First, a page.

But I'm a noob and my knowledge is purly theoretical and often wrong, which is why I hang out here and learn..

DNG is interesting. Its Adobe's atempt to create an open Raw format. like jpg is an open format. The various Raw covnersion algoritms are proprietary. I think it should be supported.

Tom..

Comment #6

Hbx2004 wrote:.

Philip Peter wrote:.

It also varies from scene to scene..

I recently analysed a few raw files from my 400D.Although all photos looked pretty good the raw data differed greatly,in one sunny outdoor scene 94% of the data stretched from ~200 to~1800 resulting in actual usable raw data of 11 Bits.There were some scenes which only had a range of 9-10 Bits, and iguess under ideal conditions I could create a picture, that wouldencompass 12 Bits of data..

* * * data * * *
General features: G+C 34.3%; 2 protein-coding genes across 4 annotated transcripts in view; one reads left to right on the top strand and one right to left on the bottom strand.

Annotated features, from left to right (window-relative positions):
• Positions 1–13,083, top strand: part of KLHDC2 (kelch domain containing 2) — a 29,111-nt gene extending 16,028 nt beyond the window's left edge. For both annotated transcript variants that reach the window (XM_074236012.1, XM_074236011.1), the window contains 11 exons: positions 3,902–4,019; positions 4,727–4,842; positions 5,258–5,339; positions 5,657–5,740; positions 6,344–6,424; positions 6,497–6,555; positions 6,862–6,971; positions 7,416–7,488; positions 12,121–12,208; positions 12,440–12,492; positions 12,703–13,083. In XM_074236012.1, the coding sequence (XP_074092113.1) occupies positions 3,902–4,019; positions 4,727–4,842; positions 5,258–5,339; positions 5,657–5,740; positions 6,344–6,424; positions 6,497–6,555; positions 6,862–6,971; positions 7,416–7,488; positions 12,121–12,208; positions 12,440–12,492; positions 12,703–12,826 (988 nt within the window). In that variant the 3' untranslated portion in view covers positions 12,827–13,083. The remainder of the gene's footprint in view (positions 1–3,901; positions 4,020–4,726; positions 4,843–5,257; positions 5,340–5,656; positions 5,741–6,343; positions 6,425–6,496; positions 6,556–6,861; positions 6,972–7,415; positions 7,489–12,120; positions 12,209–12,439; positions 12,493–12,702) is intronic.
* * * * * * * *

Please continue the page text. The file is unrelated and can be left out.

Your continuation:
If AD converter is 12bit, then you always has 12bit data -doesn'tmatter what image may contain. As analogy: if you record sound on16bit machine, recorded data will be 16bit -again, doesn't matter ifyou recorded complex orchestral sound or only pure 400Hz.So, saying 12bit data image sometimes contain only "range" of 10bits,can't apply.What we see (on histogram) isn't bit range, bot how's light intensityspread over that 12bit (or 14bit) data..

You are right, the bit depth is of course determined by the AD Converter and is a constant..

What I was going on about was the range of the usable information, which will tell you about the dynamic range of the scene and how much you can adjust a raw image, without getting visible degradation..